What can a victim/survivor expect from a community medical provider?
A medical provider such as Riddle Memorial Hospital, Taylor Hospital, or Springfield Hospital can provide emergency and/or follow-up medical services and provide a forum to discuss any health care concerns related to the incident in a confidential medical setting. These are the current local hospitals which identify as having SANE (Sexual Assault Nurse Examiner) nurses, who are trained to work to collect evidence in a manner consistent with evidence collecting requirements in Pennsylvania.
Under Pennsylvania law, a medical provider may be required to notify law enforcement of a sexual assault under certain circumstances. The medical provider, however, will share limited information with law enforcement and a complainant may decline to speak with a law enforcement officer or participate in a criminal prosecution. The medical provider will typically also notify the local rape crisis counseling center. In Delaware County, this is the Delaware County Women Against Rape (WAR). Survivors may also choose to seek care from a free-standing specialty health center such as the Philadelphia Sexual Assault Response Center (215-425-1625).
Support for survivors can be essential in their ability to recover. Here are some suggestions for how to help.
- Be a good listener by being attentive and not passing judgment on what a survivor shares with you.
- Respect the survivor's need for privacy. It is the survivor's choice what and how much to share. If you are a College employee, be candid about your obligation to refer the report to the Title IX Coordinator.
- Remain patient with the survivor. Each person is different in how they cope and how much time it takes to heal.
- Help to empower the survivor. Instead of offering advice, ask how you can best support the survivor. Offer encouragement, but do not pressure the survivor to take any particular action. Respect the survivor's decisions.
- Be there for the survivor. Having someone there as the survivor explores medical, legal, and on-campus options can be comforting when faced with difficult decisions and interpreting processes and procedures.
- Be mindful of your own needs and be sure to take care of yourself. People in supporting roles can benefit from professional assistance by speaking to a counselor or clergy member.
What exactly does a victim receive in the form of "support"? What does "support" mean?
Support can mean different things to different people, but the goal is to provide the victim with options and a variety of supportive resources - to make them aware of the confidential resources on and off campus, sensitively assess whether they feel safe or need an interim measure (change in room; switching classes), and providing information about their options for adjudication (disciplinary measure with sanctions) or remedies-based solution.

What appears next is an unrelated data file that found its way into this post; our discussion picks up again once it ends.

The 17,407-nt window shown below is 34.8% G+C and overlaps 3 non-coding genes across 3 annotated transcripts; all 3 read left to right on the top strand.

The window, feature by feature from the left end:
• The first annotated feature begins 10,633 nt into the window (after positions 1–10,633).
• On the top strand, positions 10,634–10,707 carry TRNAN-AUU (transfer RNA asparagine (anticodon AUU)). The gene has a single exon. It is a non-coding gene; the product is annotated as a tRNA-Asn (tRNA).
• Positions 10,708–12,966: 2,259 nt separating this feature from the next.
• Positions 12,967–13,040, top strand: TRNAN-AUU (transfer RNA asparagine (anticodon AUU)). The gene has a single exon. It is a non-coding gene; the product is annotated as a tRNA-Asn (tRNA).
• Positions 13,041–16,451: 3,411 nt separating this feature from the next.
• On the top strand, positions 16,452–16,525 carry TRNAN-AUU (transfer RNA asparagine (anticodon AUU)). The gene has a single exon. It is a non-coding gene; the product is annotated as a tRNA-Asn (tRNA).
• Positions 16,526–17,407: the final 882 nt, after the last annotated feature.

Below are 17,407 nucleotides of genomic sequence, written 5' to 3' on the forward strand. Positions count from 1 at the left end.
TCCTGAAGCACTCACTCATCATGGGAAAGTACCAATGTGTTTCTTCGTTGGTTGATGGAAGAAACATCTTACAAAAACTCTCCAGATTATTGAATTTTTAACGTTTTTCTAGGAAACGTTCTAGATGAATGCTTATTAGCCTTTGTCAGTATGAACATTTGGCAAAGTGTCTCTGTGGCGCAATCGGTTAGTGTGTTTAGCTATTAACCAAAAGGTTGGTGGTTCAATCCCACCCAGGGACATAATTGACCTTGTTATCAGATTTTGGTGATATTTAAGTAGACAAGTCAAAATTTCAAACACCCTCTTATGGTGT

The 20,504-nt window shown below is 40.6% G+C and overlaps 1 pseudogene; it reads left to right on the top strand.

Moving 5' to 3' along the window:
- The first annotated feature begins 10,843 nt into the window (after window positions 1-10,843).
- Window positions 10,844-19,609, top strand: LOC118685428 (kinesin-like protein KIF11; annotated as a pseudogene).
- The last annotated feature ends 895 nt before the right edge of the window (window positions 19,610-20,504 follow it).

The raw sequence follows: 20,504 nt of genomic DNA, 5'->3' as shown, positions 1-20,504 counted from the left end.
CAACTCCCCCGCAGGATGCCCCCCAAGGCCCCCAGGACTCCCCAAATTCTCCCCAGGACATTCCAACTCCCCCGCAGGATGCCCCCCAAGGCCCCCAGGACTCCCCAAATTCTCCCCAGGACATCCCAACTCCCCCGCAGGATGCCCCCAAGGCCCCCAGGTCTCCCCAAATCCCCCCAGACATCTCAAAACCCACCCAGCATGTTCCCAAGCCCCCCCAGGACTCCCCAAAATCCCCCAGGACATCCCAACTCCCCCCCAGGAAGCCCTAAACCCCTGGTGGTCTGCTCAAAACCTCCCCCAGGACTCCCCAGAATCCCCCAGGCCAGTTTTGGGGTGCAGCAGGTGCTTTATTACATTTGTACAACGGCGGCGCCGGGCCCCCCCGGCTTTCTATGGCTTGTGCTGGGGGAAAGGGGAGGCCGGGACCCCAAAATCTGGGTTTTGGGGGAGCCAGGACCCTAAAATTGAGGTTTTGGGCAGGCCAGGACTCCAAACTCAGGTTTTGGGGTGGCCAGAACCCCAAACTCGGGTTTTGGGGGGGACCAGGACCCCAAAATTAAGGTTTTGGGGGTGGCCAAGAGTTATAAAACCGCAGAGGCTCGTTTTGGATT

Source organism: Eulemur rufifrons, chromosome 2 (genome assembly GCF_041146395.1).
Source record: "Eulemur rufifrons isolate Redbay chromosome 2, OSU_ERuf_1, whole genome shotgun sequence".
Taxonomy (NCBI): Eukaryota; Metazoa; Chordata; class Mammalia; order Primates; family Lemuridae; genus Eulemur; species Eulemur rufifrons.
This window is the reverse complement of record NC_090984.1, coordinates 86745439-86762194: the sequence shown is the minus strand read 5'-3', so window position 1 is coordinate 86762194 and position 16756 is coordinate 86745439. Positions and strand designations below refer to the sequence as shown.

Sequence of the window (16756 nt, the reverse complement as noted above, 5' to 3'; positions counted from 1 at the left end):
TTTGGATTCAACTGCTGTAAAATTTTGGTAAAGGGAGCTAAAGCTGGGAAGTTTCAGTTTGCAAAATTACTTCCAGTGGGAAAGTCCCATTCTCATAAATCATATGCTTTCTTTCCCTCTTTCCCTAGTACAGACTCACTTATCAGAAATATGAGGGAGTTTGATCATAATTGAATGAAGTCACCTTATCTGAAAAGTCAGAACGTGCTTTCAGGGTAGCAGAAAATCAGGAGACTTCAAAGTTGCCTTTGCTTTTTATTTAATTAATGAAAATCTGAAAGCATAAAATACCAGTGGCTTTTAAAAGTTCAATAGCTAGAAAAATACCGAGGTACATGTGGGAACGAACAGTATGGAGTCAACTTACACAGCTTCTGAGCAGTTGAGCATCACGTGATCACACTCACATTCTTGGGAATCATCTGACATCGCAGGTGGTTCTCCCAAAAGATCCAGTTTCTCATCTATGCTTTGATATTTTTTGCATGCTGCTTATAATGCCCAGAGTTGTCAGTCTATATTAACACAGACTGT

How can I help someone accused of sexual harassment or sexual assault?
- Be a good listener by being attentive and not passing judgment.
- Respect the accused's need for privacy and respect that individual's choice about what and how much to share. If you are a College employee, be candid about your obligation to refer the report to the Title IX Coordinator.
- Help that individual identify resources, including confidential resources through CAPS.
- Get educated on the issues of sexual assault and harassment.
- Be respectful in your support of your friend, and do not engage in any actions on his/her behalf that could be retaliatory in nature. Allow the College judicial processes to fairly and impartially adjudicate a report.
- Encourage your friend to make good choices and to abide by any restrictions imposed by the College.
- Be mindful of your own needs and be sure to take care of yourself. People in supporting roles can benefit from professional assistance by speaking to a counselor or clergy member.
Although there are many options available to students, the College encourages all reports to be made to the Title IX Coordinator Kaaren Williamsen, 610-690-3720. For immediate assistance 24/7 contact Public Safety at 610-328-8281 or call 911. Members of Public Safety are trained to sensitively ensure your safety and provide you access to all available resources and reporting options. Additionally, any of the people identified as a resource are trained to share the available reporting options. Except for confidential care providers, College resources will share all reports with the Title IX Coordinator Kaaren Williamsen, who will ensure appropriate care and support as you consider your options. You can also use this online report form to report an incident and you always have the option to go to the police. No matter how you choose to report your privacy will be respected and the information will be shared with the limited circle of individuals who need to know in order to support you.
Who can make a report?
- A victim/survivor